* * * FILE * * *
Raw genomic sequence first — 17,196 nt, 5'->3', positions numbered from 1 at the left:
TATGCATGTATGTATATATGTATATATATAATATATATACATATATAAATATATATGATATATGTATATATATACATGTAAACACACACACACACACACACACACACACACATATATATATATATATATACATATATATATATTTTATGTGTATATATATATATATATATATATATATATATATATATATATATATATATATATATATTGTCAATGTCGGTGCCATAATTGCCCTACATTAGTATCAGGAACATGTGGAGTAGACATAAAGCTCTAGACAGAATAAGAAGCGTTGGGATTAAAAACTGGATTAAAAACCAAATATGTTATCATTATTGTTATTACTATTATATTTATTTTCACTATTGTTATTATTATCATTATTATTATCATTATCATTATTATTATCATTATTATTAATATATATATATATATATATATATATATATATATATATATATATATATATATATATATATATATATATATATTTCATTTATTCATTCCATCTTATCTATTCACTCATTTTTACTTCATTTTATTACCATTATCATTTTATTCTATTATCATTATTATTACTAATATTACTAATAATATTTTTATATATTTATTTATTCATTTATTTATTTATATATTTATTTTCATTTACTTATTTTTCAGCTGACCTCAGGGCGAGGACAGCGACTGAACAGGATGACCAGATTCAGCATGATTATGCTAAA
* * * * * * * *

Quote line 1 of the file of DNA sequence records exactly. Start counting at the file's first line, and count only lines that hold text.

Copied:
Raw genomic sequence first — 17,196 nt, 5'->3', positions numbered from 1 at the left: